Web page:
From the previous tutorial we now know that the basic gated SR NAND flip flop suffers from two basic problems: number one, the S = 0 and R = 0 condition (S = R = 0) must always be avoided, and number two, if S or R change state while the enable input is high the correct latching action may not occur. Then to overcome these two fundamental design problems with the SR flip-flop design, the JK flip Flop was developed.
This simple JK flip Flop is the most widely used of all the flip-flop designs and is considered to be a universal flip-flop circuit. The sequential operation of the JK flip flop is exactly the same as for the previous SR flip-flop with the same “Set” and “Reset” inputs. The difference this time is that the “JK flip flop” has no invalid or forbidden input states of the SR Latch even when S and R are both at logic “1”.
The JK flip flop is basically a gated SR flip-flop with the addition of a clock input circuitry that prevents the illegal or invalid output condition that can occur when both inputs S and R are equal to logic level “1”. Due to this additional clocked input, a JK flip-flop has four possible input combinations, “logic 1”, “logic 0”, “no change” and “toggle”. The symbol for a JK flip flop is similar to that of an SR Bistable Latch as seen in the previous tutorial except for the addition of a clock input.
Both the S and the R inputs of the previous SR bistable have now been replaced by two inputs called the J and K inputs, respectively after its inventor Jack Kilby. Then this equates to: J = S and K = R.
The two 2-input AND gates of the gated SR bistable have now been replaced by two 3-input NAND gates with the third input of each gate connected to the outputs at Q and Q. This cross coupling of the SR flip-flop allows the previously invalid condition of S = “1” and R = “1” state to be used to produce a “toggle action” as the two inputs are now interlocked.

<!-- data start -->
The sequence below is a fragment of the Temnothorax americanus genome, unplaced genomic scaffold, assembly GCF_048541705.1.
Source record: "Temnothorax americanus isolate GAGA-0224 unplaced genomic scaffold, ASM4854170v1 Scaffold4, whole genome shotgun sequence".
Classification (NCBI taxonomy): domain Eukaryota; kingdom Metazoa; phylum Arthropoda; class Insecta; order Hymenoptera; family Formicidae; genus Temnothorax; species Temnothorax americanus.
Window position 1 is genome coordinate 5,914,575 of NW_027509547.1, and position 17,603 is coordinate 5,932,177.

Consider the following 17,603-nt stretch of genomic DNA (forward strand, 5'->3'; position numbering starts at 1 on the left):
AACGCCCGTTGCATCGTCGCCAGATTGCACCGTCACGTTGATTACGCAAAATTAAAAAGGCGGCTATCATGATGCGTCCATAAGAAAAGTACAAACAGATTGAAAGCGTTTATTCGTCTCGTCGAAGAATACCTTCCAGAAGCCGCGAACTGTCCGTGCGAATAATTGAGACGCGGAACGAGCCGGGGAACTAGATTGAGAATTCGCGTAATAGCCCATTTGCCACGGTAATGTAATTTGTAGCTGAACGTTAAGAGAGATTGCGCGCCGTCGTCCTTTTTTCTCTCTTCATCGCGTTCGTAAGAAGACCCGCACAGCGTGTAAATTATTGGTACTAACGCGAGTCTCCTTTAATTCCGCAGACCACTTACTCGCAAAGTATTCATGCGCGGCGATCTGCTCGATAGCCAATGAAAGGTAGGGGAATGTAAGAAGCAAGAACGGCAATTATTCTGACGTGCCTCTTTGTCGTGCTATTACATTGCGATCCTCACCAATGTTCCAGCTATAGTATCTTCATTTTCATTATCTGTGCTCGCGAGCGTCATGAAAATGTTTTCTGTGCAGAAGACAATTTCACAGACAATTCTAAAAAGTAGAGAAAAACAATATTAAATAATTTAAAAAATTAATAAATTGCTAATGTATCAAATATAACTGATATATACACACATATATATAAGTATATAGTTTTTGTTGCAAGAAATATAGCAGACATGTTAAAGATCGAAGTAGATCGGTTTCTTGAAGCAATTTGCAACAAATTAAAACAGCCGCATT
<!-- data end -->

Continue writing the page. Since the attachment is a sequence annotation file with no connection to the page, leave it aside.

If the circuit is now “SET” the J input is inhibited by the “0” status of Q through the lower NAND gate. If the circuit is “RESET” the K input is inhibited by the “0” status of Q through the upper NAND gate. As Q and Q are always different we can use them to control the input. When both inputs J and K are equal to logic “1”, the JK flip flop toggles as shown in the following truth table.
|0||1||1||0||Reset Q » 0|
|1||0||0||1||Set Q » 1|
Then the JK flip-flop is basically an SR flip flop with feedback which enables only one of its two input terminals, either SET or RESET to be active at any one time thereby eliminating the invalid condition seen previously in the SR flip flop circuit. Also when both the J and the K inputs are at logic level “1” at the same time, and the clock input is pulsed either “HIGH”, the circuit will “toggle” from its SET state to a RESET state, or visa-versa. This results in the JK flip flop acting more like a T-type toggle flip-flop when both terminals are “HIGH”.
Although this circuit is an improvement on the clocked SR flip-flop it still suffers from timing problems called “race” if the output Q changes state before the timing pulse of the clock input has time to go “OFF”. To avoid this the timing pulse period ( T ) must be kept as short as possible (high frequency). As this is sometimes not possible with modern TTL IC’s the much improved Master-Slave JK Flip-flop was developed.